In recent years, the dual-system approach has gained considerable international attention for its success in addressing youth unemployment. Many countries have shown great interest in adopting the German dual VET system. But how might such a transfer be carried out? Exporting a VET system from one country to another is not merely a matter of copying the original system, but is rather a process of selection and adaptation by the importing country. The article offers an approach where the dual system is broken down into 11 distinct elements, each of which can be described and examined with regard to its transferability. Furthermore, reforming education systems is a complex undertaking. This is true in particular for a VET system, which – positioned as it is be- tween a society’s education system and labor market – must interact with a diverse set of actors and institutions. A national VET system seems best viewed as food for thought for innovation ra- ther than as a blueprint for reforms or a finished export product. Additionally, because a VET system is embedded within specific economic, cultural and social systems, exporting it – or its indi- vidual components – is possible only if conditions in the importing countries are comparable.
Chosen excerpts by Job Market Monitor. Read the whole story at The German VET system: exportable blueprint or food for thought?
Youth Unemployment – Significantly lower in countries with a high share of dual VET programmes research finds
In this paper, we investigated whether an education system with an extensive VET programme, measured by the enrolment rate of students in these programmes, increases the labour market integration and the quality of jobs for young people. This relationship has been studies before, but we extend the existing literature in three ways: First, we analyse … Continue reading
Last month, I was very fortunate to be included in a study tour of the German dual-system of education and training led by Minister Kenney. He invited CFIB and several other provincial, business and union officials to look at Germany’s successes in vocational training and to determine if there are any lessons for Canada. To … Continue reading
In Canada, by contrast, apprenticeships are generally limited to the skilled trades—carpenters, electricians, pipefitters and the like—and attract a much older crowd with “signiﬁcant” labour market experience, according to a 2011 Statistics Canada study. Only about half of the more than 400,000 registered apprentices will actually complete their programs, with studies attributing the low success … Continue reading
In a world of high youth unemployment, where the supply of skilled labor often fails to match employer demand, Germany believes help can be found in its Dual Vocational Training System (TVET)—a time-tested economic model now incorporated into the Federal Republic’s law. This program, many supporters believe, is the reason why Germany has the lowest jobless rate among … Continue reading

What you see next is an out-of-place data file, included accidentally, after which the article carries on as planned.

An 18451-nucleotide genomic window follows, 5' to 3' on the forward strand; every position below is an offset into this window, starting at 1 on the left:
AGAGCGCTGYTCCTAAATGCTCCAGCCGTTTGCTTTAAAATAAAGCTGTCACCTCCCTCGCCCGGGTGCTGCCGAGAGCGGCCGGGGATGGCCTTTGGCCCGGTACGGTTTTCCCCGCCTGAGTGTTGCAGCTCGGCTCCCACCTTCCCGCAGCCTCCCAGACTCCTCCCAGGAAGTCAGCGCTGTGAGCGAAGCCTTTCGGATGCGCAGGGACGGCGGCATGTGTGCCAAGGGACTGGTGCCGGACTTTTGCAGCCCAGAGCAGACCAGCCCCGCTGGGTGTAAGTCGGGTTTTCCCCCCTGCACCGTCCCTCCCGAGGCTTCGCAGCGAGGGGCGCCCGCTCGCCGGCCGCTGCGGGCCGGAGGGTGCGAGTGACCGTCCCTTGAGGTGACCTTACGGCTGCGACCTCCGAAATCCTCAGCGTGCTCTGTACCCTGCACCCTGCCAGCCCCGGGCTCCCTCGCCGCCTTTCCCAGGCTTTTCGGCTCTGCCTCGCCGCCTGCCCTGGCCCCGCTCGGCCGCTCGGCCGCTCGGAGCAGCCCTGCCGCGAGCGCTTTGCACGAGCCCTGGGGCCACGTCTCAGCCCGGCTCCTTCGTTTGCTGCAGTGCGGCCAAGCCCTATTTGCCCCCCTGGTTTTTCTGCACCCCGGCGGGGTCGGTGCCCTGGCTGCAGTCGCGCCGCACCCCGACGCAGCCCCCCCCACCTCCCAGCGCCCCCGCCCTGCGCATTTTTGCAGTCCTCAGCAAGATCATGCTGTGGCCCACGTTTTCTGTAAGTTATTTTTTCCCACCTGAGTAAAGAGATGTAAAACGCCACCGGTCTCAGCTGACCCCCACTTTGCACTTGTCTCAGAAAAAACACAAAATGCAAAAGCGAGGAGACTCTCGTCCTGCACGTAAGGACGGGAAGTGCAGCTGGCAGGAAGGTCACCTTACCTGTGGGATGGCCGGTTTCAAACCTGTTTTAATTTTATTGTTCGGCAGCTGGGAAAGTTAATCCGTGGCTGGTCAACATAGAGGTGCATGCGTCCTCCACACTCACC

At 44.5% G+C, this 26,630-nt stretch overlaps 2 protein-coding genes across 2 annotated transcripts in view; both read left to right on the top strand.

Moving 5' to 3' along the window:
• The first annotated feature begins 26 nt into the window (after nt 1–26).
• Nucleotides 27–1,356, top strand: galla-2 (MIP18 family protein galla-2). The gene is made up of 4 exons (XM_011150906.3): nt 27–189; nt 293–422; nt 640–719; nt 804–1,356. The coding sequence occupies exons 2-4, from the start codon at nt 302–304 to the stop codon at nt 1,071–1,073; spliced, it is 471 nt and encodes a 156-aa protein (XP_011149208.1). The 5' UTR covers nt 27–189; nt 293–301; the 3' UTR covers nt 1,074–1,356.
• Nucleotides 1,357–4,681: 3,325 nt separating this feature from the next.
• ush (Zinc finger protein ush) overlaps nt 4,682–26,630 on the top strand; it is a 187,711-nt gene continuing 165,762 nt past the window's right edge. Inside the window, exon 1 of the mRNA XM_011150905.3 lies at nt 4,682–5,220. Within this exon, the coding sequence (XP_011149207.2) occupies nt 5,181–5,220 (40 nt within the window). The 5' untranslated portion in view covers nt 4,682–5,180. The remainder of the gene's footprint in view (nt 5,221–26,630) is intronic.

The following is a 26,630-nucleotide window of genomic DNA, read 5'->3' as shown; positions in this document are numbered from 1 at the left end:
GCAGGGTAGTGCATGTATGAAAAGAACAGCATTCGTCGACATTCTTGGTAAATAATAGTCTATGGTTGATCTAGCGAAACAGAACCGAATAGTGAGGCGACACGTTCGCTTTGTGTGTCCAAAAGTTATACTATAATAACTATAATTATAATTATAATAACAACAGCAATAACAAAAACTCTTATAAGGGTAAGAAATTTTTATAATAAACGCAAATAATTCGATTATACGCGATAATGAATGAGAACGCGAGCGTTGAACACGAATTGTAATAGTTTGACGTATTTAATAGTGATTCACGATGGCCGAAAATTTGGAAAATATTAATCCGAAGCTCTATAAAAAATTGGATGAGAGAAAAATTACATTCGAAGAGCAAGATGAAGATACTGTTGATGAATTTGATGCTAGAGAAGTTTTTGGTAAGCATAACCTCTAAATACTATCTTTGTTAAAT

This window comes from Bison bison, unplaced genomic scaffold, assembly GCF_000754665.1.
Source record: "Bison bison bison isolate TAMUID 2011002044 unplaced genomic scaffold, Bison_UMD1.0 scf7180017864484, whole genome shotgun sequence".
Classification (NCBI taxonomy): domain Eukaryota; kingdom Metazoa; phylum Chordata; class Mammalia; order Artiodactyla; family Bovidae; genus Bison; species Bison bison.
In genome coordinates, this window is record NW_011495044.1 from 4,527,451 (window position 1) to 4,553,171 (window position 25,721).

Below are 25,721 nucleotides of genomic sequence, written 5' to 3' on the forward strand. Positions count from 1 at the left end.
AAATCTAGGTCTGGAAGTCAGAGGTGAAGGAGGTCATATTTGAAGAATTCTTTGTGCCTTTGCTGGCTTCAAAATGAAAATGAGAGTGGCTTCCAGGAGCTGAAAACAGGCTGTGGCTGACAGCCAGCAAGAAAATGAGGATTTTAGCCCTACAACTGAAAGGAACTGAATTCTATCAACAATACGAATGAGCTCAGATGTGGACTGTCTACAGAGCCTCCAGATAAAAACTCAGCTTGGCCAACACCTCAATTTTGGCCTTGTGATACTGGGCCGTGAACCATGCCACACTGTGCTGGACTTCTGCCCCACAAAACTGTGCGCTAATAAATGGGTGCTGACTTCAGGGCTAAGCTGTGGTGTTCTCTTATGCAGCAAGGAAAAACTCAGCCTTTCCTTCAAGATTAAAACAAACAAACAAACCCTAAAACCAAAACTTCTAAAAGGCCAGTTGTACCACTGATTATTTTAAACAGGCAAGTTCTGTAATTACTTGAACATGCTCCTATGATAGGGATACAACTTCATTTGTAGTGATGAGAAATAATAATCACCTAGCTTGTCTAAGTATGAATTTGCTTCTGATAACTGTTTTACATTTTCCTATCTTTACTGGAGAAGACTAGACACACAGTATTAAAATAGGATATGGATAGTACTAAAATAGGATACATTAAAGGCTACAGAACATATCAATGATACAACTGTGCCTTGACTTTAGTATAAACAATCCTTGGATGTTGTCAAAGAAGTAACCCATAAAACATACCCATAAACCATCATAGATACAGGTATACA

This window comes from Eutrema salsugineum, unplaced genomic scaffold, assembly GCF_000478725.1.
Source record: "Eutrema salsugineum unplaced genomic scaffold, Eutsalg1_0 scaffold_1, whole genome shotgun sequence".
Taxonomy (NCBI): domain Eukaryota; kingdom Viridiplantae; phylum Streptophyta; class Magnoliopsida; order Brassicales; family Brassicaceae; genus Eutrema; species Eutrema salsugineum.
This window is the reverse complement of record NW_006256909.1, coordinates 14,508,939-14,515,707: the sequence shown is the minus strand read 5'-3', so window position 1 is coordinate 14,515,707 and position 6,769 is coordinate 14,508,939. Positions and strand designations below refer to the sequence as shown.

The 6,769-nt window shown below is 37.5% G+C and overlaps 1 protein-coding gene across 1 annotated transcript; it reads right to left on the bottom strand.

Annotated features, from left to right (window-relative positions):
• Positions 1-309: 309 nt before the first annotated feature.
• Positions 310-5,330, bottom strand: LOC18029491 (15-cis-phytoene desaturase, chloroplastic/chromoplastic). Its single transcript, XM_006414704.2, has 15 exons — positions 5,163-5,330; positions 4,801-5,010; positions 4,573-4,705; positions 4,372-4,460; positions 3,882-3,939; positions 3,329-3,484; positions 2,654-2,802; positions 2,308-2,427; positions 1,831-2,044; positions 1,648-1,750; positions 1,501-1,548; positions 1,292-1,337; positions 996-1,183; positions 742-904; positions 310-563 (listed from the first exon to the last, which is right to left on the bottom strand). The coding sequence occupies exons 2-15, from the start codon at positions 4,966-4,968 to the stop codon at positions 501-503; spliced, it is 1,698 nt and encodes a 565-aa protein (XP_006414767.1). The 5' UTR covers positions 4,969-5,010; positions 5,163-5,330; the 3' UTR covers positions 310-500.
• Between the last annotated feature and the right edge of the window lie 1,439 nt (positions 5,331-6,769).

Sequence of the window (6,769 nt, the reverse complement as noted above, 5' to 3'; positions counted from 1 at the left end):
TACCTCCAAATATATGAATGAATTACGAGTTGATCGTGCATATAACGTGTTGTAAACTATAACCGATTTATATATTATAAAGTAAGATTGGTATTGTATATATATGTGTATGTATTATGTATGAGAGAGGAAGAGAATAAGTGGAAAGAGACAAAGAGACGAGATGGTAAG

Apprenticeships can offer a precise match between the skills employers want and the training workers receive, says Robert Lerman, an economics professor at American University. “It’s a great model for transferring skills from one generation to the next,” says John Ladd, director of the Department of Labor’s Office of Apprenticeship. Nevertheless, according to the Labor … Continue reading
Apprenticeships in South Carolina / A German company is training students in skilled labor through the model
BMW’s plant in Greer, S.C., is its only one in the United States. The company offers a program called BMW Scholars that allows young workers to study at technical colleges and work Continue reading
Just one-third of German school-leavers each year go to university; the other two-thirds enter the dual trainee programs Continue reading
In interview with the Guardian, chancellor promotes merits of Germany’s dual system of schooling and work experience, and says she regrets impact of eurozone crisis on young people Continue reading
Austria is facing a 17-year decline in the number of 15-year-olds that began in 2007 and won’t turn upward until 2024, according to government data. Faced with a deficit of new apprentices, the country’s labor ministry last month allowed asylum-seekers under age 25 to enter trade apprenticeships. In addition, a growing number of apprentices begin … Continue reading
Kudos to David Leonhardt for calling attention to the staggeringly high American youth unemployment rate — 26.6 percent — compared to rates in Europe and Japan. I just want to add that in addition to overall sluggish job creation, one of the problems is that American employers tend to avoid job training and seek workers who … Continue reading
On Tuesday, January 29th, the German Embassy in Washington, DC hosted “The German Skills Initiative” with many heads of both U.S. and German corporations in attendance. Alongside German Ambassador Peter Ammon, the speakers included U.S. Secretary of Commerce Dr. Rebecca Blank, German Deputy Chief Executive of International Economic Affairs Dr. Volker Treir, CEO of Siemens … Continue reading
Apprenticeship schemes can be the driver for the most disadvantaged young people to gain employment, but they need to be made simpler and more accessible, according to Barclays HR director Lynne Atkin. Atkin, who has been HRD of Barclays since 2009 and this year helped launch its first £20 million apprenticeship scheme, believes one of … Continue reading